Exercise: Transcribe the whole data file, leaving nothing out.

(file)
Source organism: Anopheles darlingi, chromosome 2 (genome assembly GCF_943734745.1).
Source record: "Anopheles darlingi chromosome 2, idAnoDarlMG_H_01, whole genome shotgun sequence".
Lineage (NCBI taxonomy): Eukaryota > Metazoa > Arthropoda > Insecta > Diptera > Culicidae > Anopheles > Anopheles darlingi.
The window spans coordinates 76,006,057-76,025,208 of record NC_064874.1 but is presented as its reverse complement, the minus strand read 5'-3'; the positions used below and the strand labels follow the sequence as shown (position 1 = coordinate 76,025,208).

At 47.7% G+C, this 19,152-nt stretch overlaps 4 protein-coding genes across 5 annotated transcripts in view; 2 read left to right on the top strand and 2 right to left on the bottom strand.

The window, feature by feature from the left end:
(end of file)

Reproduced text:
Source organism: Anopheles darlingi, chromosome 2 (genome assembly GCF_943734745.1).
Source record: "Anopheles darlingi chromosome 2, idAnoDarlMG_H_01, whole genome shotgun sequence".
Lineage (NCBI taxonomy): Eukaryota > Metazoa > Arthropoda > Insecta > Diptera > Culicidae > Anopheles > Anopheles darlingi.
The window spans coordinates 76,006,057-76,025,208 of record NC_064874.1 but is presented as its reverse complement, the minus strand read 5'-3'; the positions used below and the strand labels follow the sequence as shown (position 1 = coordinate 76,025,208).

At 47.7% G+C, this 19,152-nt stretch overlaps 4 protein-coding genes across 5 annotated transcripts in view; 2 read left to right on the top strand and 2 right to left on the bottom strand.

The window, feature by feature from the left end: